Jason Isbell is still riding high after hitting career marks for his recent album The Nashville Sound, which topped the Country Albums charts. But if you expect the mainstream level of success of his career to change the songwriter, or his penchant to speak out, you’re sadly mistaken.
Even people who despise country music see Willie Nelson as a beacon of light in the world, as a guidepost of infinite wisdom, and as an irreplaceable soul on this mortal coil. For decades now, music has simply been the excuse to pay attention to what a gift it is to have Willie Nelson inhabit planet Earth.
It’s hard enough for side players in any genre to receive the recognition their contributions to the music deserve, let alone ones who choose a discipline that is a dying art. Kayton Roberts had it hard enough as a steel guitar player. But Kayton’s instrument of choice—the pedal-less steel—was in even less demand throughout his career.
Some might think this will sound like a broken record or a tired topic, that all the Chris Stapleton praise and plaudits for his remarkable sales numbers have run their course. But the argument can be made that we’re still not making a big enough about what Chris Stapleton is accomplishing in country music right now.
‘Country music’ most certainly has a definition because it means something to millions of people. They identify with it. It’s their culture. It’s what gives them meaning and fulfillment. And if lost, and even worse, impugned and dragged through the mud as being irrelevant, uncool, or unwilling to evolve, it leaves them empty feeling and hollow.
We may never see a year like we experienced in 2016, when such an unmerciful parade of country greats passing away left us with a renewed appreciation for the legends while their still living. But every death, from the often under-heralded songwriters and behind-the-scenes session musicians, to the principal members of huge Southern rock bands, is significant.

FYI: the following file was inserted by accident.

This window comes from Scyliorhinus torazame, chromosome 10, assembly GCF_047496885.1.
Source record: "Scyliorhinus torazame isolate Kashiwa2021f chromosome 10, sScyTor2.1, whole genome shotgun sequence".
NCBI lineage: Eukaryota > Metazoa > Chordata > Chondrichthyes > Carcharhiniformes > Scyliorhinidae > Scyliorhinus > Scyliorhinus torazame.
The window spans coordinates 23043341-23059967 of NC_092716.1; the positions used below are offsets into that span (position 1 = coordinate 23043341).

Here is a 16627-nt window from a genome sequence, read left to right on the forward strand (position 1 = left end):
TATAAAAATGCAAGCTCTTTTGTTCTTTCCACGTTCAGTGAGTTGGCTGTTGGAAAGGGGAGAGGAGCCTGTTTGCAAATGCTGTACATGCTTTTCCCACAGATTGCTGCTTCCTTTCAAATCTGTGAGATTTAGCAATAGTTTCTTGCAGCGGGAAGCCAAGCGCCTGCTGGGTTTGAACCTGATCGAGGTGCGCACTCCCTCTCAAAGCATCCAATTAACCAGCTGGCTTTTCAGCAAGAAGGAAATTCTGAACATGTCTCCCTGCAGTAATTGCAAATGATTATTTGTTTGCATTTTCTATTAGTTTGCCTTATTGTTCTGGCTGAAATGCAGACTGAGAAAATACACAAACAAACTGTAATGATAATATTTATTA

Mainstream country is not stupid. They see the rising tide of Americana artists cresting the country albums charts on a regular basis, the big Americana names selling out large venues and headlining festivals, and doing it all without the help of Music Row or corporate radio, and continuing to encroach into their overall market share.
Sturgill Simpson was selling out 2,500-capacity venues on consecutive nights before the Grammy noise, and he’s choosing to use the aftermath to play the Grianán Theater in Letterkenney, Ireland, capacity 383. These shows seem to be more for Sturgill than the audience or his pocketbook.
Music, and country music specifically plays a big role in the series, not just in the soundtrack, but in many of the jokes told, and in the titles of each episode. Many other musical Easter eggs are placed throughout the series for music fans, such as posters on the wall, and albums in the local bar’s juke box.
As times get lean for alternative newsweeklys, their penchant to dispose of any and all journalistic class, fact-based reporting, or positive counterpoints to their dubious assertions goes out the window in lieu of mercilessly ripping into entire segments of artists without a single word of objectivity or credit where credit is due.